I am not the same writer as I was in 2007. I shudder to think of how bad my writing must have been back then. NaNoWriMo has helped me improve my craft. When you write fifty thousand bad words, it’s easy to recognize when something is good. More valuable than improving my craft, I’ve figured out what kind of novelist I am. That alone is work all the effort.

As I NaNo’ed, I figured out my process. I figured out that I can’t work with a detailed outline of my novel ahead of time. I figured out that I must discover the plot as I write. That was a major revelation. I need to know my characters and their background, but during NaNoWriMo, I need to let them lose on the page and let them do what they do naturally.

Yes, I admit that this is not the ideal way for writers who want to move to a place of getting publishing contracts by synopsis only. I, however, cannot change my process. Heaven knows I tried. But each year, I find that I only need a general idea of the story before I get started. Having it all mapped out doesn’t work for me. I need to be engaged in the story just as my reader is, discovering the twists and turns as I go.

I think that’s the most valuable prize I will ever get from NaNoWriMo. Now that I know how I write, I can write all year round, discovering my stories as I go. 

Wednesday, October 9, 2013

Indie Life: The Fifteen Minute Break

I have recently rejoined the workforce. The journey has been a major life adjustment. I actually have to plan my life (ugh) and learn to be more efficient in smaller blocks of time…namely, my fifteen minute break.

I get two 15 breaks at my job. When I first started working, I was convinced that I would just have to find time once I’ve gotten off work to write. I convinced myself that fifteen minutes wasn’t enough to work on my novel. Two months in, I wasn’t really making more time at home to write and had to make that fifteen minutes work.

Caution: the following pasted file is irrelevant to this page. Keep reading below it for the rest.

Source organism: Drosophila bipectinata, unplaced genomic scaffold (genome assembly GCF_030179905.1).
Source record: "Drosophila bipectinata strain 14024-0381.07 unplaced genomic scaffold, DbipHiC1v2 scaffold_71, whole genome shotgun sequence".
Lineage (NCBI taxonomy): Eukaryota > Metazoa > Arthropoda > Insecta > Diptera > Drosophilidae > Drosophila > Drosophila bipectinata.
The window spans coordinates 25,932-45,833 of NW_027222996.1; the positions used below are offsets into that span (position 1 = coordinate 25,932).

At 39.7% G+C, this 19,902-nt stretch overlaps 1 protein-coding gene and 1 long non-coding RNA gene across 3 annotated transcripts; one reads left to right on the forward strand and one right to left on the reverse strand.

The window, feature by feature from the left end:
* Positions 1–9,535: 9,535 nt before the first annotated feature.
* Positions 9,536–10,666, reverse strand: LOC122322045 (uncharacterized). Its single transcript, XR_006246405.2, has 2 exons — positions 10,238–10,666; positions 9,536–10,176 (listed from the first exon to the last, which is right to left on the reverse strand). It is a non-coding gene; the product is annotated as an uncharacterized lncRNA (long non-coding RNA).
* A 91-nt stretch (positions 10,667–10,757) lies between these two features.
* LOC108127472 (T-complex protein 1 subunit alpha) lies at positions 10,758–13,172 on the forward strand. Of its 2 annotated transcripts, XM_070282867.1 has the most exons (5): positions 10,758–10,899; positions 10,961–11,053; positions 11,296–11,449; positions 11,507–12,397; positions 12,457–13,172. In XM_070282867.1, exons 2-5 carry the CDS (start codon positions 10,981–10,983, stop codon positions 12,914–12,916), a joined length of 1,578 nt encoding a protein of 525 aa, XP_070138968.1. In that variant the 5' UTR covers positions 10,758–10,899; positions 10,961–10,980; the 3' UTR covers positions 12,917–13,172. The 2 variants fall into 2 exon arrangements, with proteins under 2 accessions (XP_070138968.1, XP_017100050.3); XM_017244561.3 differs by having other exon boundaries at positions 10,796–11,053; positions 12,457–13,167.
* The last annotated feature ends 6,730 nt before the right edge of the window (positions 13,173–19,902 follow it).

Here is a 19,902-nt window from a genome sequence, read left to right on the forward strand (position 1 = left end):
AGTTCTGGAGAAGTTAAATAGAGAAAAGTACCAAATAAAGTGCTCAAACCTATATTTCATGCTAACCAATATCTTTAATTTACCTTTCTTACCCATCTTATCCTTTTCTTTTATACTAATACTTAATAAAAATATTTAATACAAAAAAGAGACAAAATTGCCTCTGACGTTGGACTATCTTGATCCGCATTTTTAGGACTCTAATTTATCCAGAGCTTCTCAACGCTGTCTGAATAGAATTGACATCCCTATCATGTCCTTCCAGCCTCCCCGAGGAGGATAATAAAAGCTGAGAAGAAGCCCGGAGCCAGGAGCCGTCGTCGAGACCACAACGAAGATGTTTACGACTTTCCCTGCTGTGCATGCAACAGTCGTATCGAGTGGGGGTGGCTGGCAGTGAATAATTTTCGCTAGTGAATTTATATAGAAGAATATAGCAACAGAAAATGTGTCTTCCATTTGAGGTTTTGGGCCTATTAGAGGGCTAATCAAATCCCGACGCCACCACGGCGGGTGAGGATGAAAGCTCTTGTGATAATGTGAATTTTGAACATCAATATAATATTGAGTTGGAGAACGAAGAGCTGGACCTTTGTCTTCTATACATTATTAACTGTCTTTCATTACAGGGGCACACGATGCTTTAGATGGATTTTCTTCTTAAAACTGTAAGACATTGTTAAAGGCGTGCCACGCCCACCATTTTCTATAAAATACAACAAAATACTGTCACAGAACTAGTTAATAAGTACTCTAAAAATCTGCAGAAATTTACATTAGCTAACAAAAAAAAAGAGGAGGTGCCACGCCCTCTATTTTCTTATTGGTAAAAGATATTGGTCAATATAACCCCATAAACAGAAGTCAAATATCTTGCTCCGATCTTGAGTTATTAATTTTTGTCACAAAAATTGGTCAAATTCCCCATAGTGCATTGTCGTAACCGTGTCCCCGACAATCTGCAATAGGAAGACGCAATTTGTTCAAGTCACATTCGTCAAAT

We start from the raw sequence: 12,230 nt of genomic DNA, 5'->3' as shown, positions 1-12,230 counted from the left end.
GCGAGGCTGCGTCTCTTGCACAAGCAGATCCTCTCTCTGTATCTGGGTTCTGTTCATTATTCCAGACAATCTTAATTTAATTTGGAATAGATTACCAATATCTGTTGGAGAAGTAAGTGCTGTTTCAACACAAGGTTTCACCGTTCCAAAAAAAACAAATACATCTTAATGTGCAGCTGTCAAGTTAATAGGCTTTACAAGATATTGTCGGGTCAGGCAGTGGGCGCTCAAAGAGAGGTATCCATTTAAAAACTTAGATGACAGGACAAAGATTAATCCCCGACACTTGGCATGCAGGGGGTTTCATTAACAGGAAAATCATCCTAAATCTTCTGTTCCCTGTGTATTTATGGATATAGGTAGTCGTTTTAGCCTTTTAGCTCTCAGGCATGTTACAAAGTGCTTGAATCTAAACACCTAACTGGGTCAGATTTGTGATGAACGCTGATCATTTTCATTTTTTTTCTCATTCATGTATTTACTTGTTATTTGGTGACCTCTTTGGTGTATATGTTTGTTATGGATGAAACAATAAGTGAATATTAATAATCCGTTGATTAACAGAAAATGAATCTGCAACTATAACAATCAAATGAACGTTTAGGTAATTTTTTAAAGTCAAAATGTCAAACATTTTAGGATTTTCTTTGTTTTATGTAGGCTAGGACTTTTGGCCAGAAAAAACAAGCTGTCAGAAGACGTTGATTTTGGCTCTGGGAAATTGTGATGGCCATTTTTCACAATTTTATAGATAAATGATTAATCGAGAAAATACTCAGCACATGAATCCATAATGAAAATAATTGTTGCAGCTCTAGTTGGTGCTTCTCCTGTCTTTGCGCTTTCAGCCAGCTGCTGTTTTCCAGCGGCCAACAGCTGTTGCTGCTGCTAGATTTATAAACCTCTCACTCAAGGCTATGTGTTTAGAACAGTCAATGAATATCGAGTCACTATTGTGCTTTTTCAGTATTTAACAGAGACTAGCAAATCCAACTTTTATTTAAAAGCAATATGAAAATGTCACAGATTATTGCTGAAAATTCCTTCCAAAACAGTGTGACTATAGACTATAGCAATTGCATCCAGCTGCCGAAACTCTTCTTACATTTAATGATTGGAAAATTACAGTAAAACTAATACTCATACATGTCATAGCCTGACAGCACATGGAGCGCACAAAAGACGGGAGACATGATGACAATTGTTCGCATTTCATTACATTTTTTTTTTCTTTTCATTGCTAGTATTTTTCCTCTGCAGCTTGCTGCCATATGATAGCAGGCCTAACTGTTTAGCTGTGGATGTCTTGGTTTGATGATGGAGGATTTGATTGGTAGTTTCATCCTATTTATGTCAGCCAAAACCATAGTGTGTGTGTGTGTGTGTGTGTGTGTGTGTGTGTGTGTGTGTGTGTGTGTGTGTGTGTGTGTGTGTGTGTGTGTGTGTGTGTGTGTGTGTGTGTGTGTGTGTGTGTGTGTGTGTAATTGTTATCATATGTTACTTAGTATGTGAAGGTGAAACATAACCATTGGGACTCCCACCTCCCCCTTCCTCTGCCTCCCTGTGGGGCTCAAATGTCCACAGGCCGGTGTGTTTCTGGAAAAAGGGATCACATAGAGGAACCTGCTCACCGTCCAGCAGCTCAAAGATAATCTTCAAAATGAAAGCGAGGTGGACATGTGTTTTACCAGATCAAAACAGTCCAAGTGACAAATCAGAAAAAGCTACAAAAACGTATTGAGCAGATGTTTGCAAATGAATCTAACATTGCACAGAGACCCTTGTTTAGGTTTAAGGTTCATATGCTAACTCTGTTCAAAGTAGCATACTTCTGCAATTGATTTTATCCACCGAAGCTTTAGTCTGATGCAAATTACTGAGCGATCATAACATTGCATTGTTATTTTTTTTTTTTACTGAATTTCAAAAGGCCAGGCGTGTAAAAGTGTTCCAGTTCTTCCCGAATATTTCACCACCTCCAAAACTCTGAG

For the next couple of Wednesdays, I will be sharing a series of posts on how to be more effective with just fifteen minutes. I’m calling them the Fifteen Minute Break.

The first thing is to get acquainted with fifteen minutes. You might think it’s short like I did, but it’s long enough to get short bursts of work done. To get a real time feel, set your oven timer (or whatever buzzing device you have) to fifteen minutes. Do this a couple of times. The key is to get a realistic feel for how much time you actually have.

Also, you can time tasks to see how long they take. Here is a list of tasks that take fifteen minutes:
  • Brushing your teeth 7.5 times.
  • Preparing 5 packages of Oodles of Noodles
  • Downloading upgrades on a PC (maybe longer depending on the age of your computer)
  • Pumping two tanks of gas (take a friend)
  • Playing 7 rounds of Tetris Frenzy
  • A long shower (you’ll need lots of moisturizer afterwards)
  • Going through the drive through a Chick-fil-a (but it’s worth it)
  • The time it takes the officer to get out of the car after he’s pulled you over for speeding (don’t ask me how I know)
  • Finding your phone when you’re late for work
  • Getting through the “express” line in the supermarket
  • Washing a load of laundry on quick wash
  • Saving money on your car insurance (Never actually done it so someone else will have to verify)

Come back next week and I’ll talk about the tools you need to be more effective on your fifteen minutes break.